All-American athletes, Soldiers join forces to bring smiles to sick kids
By Sgt. 1st Class Brent PowellJanuary 5, 2017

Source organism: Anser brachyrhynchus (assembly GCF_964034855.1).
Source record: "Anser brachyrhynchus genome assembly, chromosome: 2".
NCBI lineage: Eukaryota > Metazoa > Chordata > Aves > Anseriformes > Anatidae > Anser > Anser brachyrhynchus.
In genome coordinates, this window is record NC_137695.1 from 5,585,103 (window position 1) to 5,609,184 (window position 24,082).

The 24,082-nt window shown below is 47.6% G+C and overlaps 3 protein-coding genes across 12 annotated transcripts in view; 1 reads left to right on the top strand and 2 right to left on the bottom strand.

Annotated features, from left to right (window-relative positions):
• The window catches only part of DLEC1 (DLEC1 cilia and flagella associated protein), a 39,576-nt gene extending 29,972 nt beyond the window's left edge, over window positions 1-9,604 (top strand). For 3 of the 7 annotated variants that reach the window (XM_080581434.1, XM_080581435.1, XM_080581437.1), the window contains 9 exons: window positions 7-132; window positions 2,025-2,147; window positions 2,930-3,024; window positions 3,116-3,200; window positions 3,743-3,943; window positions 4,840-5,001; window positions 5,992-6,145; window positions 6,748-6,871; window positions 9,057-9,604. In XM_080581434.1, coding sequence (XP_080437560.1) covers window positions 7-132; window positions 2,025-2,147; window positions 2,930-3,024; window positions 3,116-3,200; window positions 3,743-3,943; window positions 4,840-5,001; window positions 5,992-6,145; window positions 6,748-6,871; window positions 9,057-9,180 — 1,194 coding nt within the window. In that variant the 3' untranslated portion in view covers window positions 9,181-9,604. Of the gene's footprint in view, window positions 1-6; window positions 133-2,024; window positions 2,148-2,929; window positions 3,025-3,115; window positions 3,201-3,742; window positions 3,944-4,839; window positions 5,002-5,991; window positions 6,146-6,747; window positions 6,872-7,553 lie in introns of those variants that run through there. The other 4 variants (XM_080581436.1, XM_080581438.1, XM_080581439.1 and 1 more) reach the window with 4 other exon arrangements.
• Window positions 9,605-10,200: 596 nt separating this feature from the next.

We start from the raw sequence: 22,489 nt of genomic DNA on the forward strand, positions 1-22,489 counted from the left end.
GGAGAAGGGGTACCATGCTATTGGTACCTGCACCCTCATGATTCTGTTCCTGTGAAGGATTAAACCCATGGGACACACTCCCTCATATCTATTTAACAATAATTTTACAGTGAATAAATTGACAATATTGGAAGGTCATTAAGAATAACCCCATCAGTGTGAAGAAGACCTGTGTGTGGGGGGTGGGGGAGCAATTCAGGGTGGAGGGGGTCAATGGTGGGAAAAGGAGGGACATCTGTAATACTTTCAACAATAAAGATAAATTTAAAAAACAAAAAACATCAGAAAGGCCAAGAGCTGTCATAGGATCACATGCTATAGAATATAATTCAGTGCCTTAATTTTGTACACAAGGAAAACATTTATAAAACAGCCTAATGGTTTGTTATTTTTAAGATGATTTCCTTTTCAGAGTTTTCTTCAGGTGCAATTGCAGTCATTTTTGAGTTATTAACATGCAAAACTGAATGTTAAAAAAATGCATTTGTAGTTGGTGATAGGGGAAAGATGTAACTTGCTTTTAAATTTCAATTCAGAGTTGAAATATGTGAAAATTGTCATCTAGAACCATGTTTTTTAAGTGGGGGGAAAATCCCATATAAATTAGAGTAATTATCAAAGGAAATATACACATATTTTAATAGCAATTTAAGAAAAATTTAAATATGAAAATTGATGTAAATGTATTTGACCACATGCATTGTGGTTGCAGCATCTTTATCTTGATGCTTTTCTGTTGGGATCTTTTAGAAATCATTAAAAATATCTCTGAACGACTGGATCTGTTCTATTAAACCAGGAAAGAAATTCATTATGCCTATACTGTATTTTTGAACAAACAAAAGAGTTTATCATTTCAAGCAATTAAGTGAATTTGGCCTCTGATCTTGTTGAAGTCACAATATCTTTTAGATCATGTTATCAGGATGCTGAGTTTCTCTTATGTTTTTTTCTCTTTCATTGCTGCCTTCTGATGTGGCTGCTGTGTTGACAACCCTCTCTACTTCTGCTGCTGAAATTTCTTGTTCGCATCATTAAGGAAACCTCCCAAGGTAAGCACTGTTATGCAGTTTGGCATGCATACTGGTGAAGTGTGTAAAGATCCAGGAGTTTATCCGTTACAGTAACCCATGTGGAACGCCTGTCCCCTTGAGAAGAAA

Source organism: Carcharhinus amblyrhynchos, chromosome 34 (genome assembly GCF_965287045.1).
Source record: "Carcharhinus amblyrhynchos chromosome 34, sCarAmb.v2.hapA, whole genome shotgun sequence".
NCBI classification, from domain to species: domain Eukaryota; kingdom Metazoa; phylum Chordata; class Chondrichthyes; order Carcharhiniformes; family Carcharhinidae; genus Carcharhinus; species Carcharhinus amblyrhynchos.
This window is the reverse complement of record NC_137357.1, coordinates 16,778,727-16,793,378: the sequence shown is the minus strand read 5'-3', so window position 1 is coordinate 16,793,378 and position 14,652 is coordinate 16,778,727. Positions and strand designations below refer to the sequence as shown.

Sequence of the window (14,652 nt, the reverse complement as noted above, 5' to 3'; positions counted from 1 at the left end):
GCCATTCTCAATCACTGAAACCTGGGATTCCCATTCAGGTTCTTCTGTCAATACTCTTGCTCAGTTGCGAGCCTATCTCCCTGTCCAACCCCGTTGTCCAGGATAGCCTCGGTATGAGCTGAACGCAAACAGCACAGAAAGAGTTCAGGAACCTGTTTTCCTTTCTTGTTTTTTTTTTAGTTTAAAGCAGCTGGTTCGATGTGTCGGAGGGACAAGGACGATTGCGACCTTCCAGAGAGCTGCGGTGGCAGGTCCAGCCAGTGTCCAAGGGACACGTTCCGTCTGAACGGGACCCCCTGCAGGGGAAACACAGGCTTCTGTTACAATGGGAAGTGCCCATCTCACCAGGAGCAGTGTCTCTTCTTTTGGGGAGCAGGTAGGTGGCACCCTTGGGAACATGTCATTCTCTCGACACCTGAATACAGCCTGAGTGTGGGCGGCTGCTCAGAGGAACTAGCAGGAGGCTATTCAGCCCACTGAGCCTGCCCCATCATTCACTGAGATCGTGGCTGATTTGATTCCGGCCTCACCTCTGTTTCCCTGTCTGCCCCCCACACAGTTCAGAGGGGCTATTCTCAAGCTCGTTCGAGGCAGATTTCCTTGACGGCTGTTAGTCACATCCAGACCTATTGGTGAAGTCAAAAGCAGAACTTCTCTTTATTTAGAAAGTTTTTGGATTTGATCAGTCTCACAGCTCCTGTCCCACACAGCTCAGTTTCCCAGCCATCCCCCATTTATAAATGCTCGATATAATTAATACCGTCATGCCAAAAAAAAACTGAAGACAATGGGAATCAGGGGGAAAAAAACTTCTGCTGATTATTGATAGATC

SAN ANTONIO, Texas -- A noisy wave of black and gold jerseys and camouflage uniforms washed through the normally quiet hallways of the University Hospital here Tuesday, as more than 30 Army All-American football players and a handful of Soldier mentors took a break from football to bring smiles to the faces of a few sick and injured children.The group made the special trip during their visit to the area for the 17th annual Army All-American Bowl. The event is the nation's premier high school All-American game, featuring the best 90 players from around the country competing against one another in an East vs. West game at the Alamodome. Players arrived early to practice and participate in community outreach engagements, partnering with Soldier mentors throughout the week."I think it's great to have an opportunity to give back to the community like this," said Staff Sgt. Jonathan Crespo, a recruiter and athlete mentor from Army Recruiting Command. "These kids have been through a lot, and it's good that we can be here to show them that we care about them and that they are not forgotten."After arriving at the Children's Health Department, the group broke into smaller teams and were introduced to some of the young patients. Some of the athletes took the opportunity to pass out their personalized signed football cards to the kids, while others simply sat and chatted with the children, exchanging stories and smiles."This is absolutely wonderful," said Scarlet Williams, the mother of 15-year-old Jalen Williams, who recently sustained a traumatic leg injury. "This gives these kids a chance to see and meet some athletes who have achieved a place in life where they want to be in a few years. It gives them something to look forward to."Many of the athletes and their Soldier mentors also took photos with several of the kids. Everyone who participated in the event appeared to enjoy themselves, especially the children."I really appreciate this," said 20-year-old Brian McGraw, a patient who spent time with the group of all-stars. "This opportunity really helps me distance myself from the pain I'm going through."Although the All-American Bowl has been held here for the past 16 years, not everyone has watched a game. McGraw is among those ranks, but not for much longer. "I wasn't planning on watching the game before today," he said. "But I will definitely be watching it now."-----The 2017 U.S. Army All-American Bowl will be televised live on NBC from the Alamodome Saturday, Jan. 7, at 1 p.m. EST. The Army All-American Marching Band will perform at halftime.
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